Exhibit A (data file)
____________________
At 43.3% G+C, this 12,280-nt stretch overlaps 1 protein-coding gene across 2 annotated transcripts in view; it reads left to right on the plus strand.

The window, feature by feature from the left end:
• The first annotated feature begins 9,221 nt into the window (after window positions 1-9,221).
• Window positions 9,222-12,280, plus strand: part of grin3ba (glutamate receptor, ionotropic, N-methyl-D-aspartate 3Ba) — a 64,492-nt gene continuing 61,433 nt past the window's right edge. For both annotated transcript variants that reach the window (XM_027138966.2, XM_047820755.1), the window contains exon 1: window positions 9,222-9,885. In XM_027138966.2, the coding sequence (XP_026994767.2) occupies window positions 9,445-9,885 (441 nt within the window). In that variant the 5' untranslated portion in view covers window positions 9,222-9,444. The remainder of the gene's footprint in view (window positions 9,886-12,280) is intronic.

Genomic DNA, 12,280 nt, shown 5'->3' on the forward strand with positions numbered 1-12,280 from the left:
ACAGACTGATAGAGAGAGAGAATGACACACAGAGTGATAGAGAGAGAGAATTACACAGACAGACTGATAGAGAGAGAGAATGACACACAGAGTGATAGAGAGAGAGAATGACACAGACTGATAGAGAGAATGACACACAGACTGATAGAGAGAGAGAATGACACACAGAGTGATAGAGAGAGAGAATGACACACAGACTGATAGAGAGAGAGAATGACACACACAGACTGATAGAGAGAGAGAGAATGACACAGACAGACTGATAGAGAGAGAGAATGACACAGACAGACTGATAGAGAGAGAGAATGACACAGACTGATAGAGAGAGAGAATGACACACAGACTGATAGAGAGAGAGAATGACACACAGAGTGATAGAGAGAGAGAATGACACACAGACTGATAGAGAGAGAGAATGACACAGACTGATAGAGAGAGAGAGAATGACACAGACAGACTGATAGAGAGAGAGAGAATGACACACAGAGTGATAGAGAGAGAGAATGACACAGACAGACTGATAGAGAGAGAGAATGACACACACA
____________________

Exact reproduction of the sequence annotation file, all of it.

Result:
At 43.3% G+C, this 12,280-nt stretch overlaps 1 protein-coding gene across 2 annotated transcripts in view; it reads left to right on the plus strand.

The window, feature by feature from the left end:
• The first annotated feature begins 9,221 nt into the window (after window positions 1-9,221).
• Window positions 9,222-12,280, plus strand: part of grin3ba (glutamate receptor, ionotropic, N-methyl-D-aspartate 3Ba) — a 64,492-nt gene continuing 61,433 nt past the window's right edge. For both annotated transcript variants that reach the window (XM_027138966.2, XM_047820755.1), the window contains exon 1: window positions 9,222-9,885. In XM_027138966.2, the coding sequence (XP_026994767.2) occupies window positions 9,445-9,885 (441 nt within the window). In that variant the 5' untranslated portion in view covers window positions 9,222-9,444. The remainder of the gene's footprint in view (window positions 9,886-12,280) is intronic.

Genomic DNA, 12,280 nt, shown 5'->3' on the forward strand with positions numbered 1-12,280 from the left:
ACAGACTGATAGAGAGAGAGAATGACACACAGAGTGATAGAGAGAGAGAATTACACAGACAGACTGATAGAGAGAGAGAATGACACACAGAGTGATAGAGAGAGAGAATGACACAGACTGATAGAGAGAATGACACACAGACTGATAGAGAGAGAGAATGACACACAGAGTGATAGAGAGAGAGAATGACACACAGACTGATAGAGAGAGAGAATGACACACACAGACTGATAGAGAGAGAGAGAATGACACAGACAGACTGATAGAGAGAGAGAATGACACAGACAGACTGATAGAGAGAGAGAATGACACAGACTGATAGAGAGAGAGAATGACACACAGACTGATAGAGAGAGAGAATGACACACAGAGTGATAGAGAGAGAGAATGACACACAGACTGATAGAGAGAGAGAATGACACAGACTGATAGAGAGAGAGAGAATGACACAGACAGACTGATAGAGAGAGAGAGAATGACACACAGAGTGATAGAGAGAGAGAATGACACAGACAGACTGATAGAGAGAGAGAATGACACACACA